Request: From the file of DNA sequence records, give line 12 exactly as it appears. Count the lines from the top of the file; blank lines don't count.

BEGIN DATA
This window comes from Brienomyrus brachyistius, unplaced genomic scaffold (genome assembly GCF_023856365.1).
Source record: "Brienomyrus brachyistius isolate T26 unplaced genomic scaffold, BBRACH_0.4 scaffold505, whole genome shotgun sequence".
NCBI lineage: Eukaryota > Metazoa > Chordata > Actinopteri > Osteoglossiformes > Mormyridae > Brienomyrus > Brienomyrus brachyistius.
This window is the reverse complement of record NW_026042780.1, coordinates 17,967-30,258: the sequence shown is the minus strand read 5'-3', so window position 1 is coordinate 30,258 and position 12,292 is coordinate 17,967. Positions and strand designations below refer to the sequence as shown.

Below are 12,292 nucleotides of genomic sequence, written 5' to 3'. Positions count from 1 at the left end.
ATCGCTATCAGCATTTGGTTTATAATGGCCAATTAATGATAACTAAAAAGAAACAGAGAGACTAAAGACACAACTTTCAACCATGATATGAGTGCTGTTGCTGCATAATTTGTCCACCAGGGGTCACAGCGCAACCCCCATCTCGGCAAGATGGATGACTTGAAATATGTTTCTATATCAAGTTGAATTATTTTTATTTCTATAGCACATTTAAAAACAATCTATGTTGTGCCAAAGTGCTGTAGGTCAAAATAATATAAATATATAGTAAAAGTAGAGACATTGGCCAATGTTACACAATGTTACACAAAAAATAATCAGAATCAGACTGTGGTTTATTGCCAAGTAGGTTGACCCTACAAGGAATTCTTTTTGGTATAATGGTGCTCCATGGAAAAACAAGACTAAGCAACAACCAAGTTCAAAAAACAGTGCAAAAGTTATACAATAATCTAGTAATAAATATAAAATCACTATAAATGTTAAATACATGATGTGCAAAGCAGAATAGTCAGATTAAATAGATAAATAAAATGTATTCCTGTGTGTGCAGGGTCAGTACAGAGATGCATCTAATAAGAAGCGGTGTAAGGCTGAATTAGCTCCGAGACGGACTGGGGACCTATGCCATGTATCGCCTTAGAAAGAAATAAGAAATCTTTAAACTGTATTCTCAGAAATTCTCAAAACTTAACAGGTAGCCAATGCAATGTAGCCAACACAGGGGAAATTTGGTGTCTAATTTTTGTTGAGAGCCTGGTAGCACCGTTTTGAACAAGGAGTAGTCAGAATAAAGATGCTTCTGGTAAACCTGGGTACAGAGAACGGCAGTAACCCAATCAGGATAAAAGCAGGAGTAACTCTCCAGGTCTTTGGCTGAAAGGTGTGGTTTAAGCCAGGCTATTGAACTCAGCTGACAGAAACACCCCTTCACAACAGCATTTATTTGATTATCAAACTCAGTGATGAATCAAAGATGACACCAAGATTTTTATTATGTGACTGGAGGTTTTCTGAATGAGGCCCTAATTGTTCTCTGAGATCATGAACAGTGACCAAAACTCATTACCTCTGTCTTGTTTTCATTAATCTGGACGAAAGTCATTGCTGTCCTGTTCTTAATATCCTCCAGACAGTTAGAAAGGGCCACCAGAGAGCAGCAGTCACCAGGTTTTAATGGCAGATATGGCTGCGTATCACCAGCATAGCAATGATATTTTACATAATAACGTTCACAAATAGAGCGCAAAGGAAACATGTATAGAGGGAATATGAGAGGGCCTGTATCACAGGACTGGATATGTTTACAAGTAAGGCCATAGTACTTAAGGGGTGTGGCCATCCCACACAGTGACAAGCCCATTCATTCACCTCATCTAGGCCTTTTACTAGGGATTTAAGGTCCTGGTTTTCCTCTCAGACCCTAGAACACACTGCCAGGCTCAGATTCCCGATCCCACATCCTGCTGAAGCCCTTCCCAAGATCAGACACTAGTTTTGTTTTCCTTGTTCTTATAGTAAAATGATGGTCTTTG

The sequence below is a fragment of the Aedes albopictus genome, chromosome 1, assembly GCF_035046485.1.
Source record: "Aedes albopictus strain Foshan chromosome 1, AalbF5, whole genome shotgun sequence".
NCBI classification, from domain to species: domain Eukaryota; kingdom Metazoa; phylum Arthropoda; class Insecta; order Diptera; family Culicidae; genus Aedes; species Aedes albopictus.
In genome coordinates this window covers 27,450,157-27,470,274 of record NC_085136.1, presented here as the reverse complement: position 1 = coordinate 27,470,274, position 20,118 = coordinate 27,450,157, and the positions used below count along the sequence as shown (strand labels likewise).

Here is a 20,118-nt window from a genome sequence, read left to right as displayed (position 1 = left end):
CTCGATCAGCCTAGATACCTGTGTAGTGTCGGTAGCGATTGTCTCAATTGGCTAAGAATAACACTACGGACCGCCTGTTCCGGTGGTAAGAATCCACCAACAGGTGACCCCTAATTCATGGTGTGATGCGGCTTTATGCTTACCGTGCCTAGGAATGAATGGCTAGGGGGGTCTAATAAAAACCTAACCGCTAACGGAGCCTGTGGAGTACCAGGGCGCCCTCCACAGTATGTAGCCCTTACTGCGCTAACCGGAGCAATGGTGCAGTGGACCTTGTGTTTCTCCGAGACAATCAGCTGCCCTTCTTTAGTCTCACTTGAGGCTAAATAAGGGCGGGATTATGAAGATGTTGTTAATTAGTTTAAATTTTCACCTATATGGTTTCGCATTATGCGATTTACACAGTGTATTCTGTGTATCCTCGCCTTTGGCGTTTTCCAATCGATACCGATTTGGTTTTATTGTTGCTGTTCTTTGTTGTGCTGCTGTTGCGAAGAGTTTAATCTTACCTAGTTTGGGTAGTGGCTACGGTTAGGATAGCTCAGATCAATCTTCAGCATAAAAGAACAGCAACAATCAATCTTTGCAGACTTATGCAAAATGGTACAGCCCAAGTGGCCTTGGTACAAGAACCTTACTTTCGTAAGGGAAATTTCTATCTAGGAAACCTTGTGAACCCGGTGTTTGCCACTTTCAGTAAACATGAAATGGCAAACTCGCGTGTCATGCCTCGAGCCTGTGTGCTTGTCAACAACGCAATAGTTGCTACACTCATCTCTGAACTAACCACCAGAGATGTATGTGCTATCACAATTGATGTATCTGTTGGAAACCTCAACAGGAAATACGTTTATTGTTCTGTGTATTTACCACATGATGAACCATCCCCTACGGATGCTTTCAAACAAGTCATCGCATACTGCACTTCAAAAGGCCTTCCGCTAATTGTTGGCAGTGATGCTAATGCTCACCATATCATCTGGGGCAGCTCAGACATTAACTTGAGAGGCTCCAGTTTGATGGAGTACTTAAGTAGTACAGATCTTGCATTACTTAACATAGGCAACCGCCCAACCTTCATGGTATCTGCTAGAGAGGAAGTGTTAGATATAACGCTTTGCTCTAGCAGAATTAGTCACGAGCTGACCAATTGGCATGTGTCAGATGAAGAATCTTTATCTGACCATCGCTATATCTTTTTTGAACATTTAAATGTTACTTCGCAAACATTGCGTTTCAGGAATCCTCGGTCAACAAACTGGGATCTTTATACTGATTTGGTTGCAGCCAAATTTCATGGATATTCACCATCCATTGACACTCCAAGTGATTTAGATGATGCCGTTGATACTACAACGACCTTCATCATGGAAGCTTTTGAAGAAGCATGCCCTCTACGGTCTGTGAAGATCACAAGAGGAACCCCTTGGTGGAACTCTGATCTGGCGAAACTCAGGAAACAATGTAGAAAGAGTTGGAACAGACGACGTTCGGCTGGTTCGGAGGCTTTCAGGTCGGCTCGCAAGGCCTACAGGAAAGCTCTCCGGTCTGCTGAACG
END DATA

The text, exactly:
CTCGATCAGCCTAGATACCTGTGTAGTGTCGGTAGCGATTGTCTCAATTGGCTAAGAATAACACTACGGACCGCCTGTTCCGGTGGTAAGAATCCACCAACAGGTGACCCCTAATTCATGGTGTGATGCGGCTTTATGCTTACCGTGCCTAGGAATGAATGGCTAGGGGGGTCTAATAAAAACCTAACCGCTAACGGAGCCTGTGGAGTACCAGGGCGCCCTCCACAGTATGTAGCCCTTACTGCGCTAACCGGAGCAATGGTGCAGTGGACCTTGTGTTTCTCCGAGACAATCAGCTGCCCTTCTTTAGTCTCACTTGAGGCTAAATAAGGGCGGGATTATGAAGATGTTGTTAATTAGTTTAAATTTTCACCTATATGGTTTCGCATTATGCGATTTACACAGTGTATTCTGTGTATCCTCGCCTTTGGCGTTTTCCAATCGATACCGATTTGGTTTTATTGTTGCTGTTCTTTGTTGTGCTGCTGTTGCGAAGAGTTTAATCTTACCTAGTTTGGGTAGTGGCTACGGTTAGGATAGCTCAGATCAATCTTCAGCATAAAAGAACAGCAACAATCAATCTTTGCAGACTTATGCAAAATGGTACAGCCCAAGTGGCCTTGGTACAAGAACCTTACTTTCGTAAGGGAAATTTCTATCTAGGAAACCTTGTGAACCCGGTGTTTGCCACTTTCAGTAAACATGAAATGGCAAACTCGCGTGTCATGCCTCGAGCCTGTGTGCTTGTCAACAACGCAATAGTTGCTACACTCATCTCTGAACTAACCACCAGAGATGTATGTGCTATCACAATTGATGTATCTGTTGGAAACCTCAACAGGAAATACGTTTATTGTTCTGTGTATTTACCACATGATGAACCATCCCCTACGGATGCTTTCAAACAAGTCATCGCATACTGCACTTCAAAAGGCCTTCCGCTAATTGTTGGCAGTGATGCTAATGCTCACCATATCATCTGGGGCAGCTCAGACATTAACTTGAGAGGCTCCAGTTTGATGGAGTACTTAAGTAGTACAGATCTTGCATTACTTAACATAGGCAACCGCCCAACCTTCATGGTATCTGCTAGAGAGGAAGTGTTAGATATAACGCTTTGCTCTAGCAGAATTAGTCACGAGCTGACCAATTGGCATGTGTCAGATGAAGAATCTTTATCTGACCATCGCTATATCTTTTTTGAACATTTAAATGTTACTTCGCAAACATTGCGTTTCAGGAATCCTCGGTCAACAAACTGGGATCTTTATACTGATTTGGTTGCAGCCAAATTTCATGGATATTCACCATCCATTGACACTCCAAGTGATTTAGATGATGCCGTTGATACTACAACGACCTTCATCATGGAAGCTTTTGAAGAAGCATGCCCTCTACGGTCTGTGAAGATCACAAGAGGAACCCCTTGGTGGAACTCTGATCTGGCGAAACTCAGGAAACAATGTAGAAAGAGTTGGAACAGACGACGTTCGGCTGGTTCGGAGGCTTTCAGGTCGGCTCGCAAGGCCTACAGGAAAGCTCTCCGGTCTGCTGAACG